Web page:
Automating FTP I: UNIX and Linux

Having gotten tired of repeated typing in everything at the prompt of an interactive command line FTP session and doing similar things via GUI route, I started to wonder if there was a scripting alternative and, lo and behold, I found it after a spot of googling. There are various opportunities for its extension such as prompting for user name and password instead of the risky approach of including them in a script or cycling through a directory structure but here’s the foundation stone for such tinkering anyway:

HOSTNAME=’ftp.server.host’
USER=’user’
PSSWD=’password’
REP_SRC=’source_directory’
REP__DEST=’destination_directory’
FILENAME=’*’

rm -rf log_file.tmp

cd "${REP_DEST}"

ftp -i -n -v <<EndFTP >>log_file.tmp 2>>log_file.tmp
open ${HOSTNAME}
user ${USER} ${PSSWD}
prompt
cd "${REP_SRC}"
mget "${FILENAME}"
EndFTP

cd ~

Filename autocompletion on the command line

The Windows 2000 command line feels an austere primitive when compared with the wonders of the UNIX/Linux equivalent. Windows XP feels a little better and PowerShell is another animal altogether. With the latter pair, you do get file or folder autocompletion upon hitting the TAB key. What I didn’t realise until recently was that continued tabbed cycled through the possibilities; I was hitting it once and retyping when I got the wrong folder or file. I stand corrected. With the shell in Linux/UNIX, you can get a listing of possibilities when you hit TAB for the second time and the first time only gives you completion as far as it can go with certainty; you’ll never get to the wrong place but you may not get anywhere at all. This works for bash but not ksh88 as far as I can see. It’s interesting how you can take two different approaches in order to reach the same end.

On numeric for loops in Korn shell scripting

The time hounoured syntax for a for loop in a UNIX script is what you see below and that is what works with the default shell in Sun’s Solaris UNIX operating system, ksh88.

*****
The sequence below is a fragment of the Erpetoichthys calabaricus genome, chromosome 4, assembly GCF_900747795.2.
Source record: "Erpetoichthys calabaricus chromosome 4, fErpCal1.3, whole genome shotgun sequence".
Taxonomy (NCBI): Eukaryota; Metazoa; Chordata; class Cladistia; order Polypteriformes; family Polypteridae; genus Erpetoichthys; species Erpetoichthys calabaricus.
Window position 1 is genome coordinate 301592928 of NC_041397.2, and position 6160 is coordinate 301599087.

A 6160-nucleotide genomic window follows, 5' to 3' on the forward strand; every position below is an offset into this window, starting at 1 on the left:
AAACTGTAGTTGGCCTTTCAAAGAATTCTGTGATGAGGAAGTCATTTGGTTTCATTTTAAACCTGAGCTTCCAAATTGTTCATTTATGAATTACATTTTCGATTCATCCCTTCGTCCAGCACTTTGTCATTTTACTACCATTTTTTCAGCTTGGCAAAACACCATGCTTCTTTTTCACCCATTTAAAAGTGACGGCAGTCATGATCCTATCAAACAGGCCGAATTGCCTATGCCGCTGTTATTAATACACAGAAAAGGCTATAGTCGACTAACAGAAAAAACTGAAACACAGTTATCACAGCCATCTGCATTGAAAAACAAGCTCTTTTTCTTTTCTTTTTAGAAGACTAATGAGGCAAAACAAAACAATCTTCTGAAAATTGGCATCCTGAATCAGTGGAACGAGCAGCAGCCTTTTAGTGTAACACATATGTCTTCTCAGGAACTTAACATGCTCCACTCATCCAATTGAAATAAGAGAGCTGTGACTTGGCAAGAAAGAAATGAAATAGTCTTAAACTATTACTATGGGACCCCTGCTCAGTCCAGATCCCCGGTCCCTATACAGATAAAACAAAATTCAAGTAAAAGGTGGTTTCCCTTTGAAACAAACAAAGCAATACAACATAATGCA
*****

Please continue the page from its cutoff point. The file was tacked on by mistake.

for i in 1 2 3 4 5 6 7 8 9 10
do
        if [[ -d dir$i ]]
        then
            :
        else
            mkdir dir$i
        fi
done

There is a much nicer syntax supported syntax the advent of ksh93. It follows C language conventions found in all sorts of places like Java, Perl, PHP and so on. Here is an example:

for (( i=1; i<11; i++ ))
do
        if [[ -d dir$i ]]
        then
            :
        else
            mkdir dir$i
       fi
done

Recalling previous commands in the Korn shell

The default shell on Solaris boxes seems to be Korn and the version that I have encountered doesn’t appear to allow obvious access to the command history. In the bash shell, the up and down cursor keys scroll through your command history for you but Korn doesn’t seem to allow this. Thankfully, there is another way: you can set up the editor vi as the default method for gaining access to the command history by adding the following line to the .profile file in your home directory:

set -o vi

Then, you can use the Vi (it’s pronounced vee-eye, apparently) commands ESC+h and ESC+j to move up and down the list of previous commands. That, or, assuming that you have access to it, just use the bash shell anyway…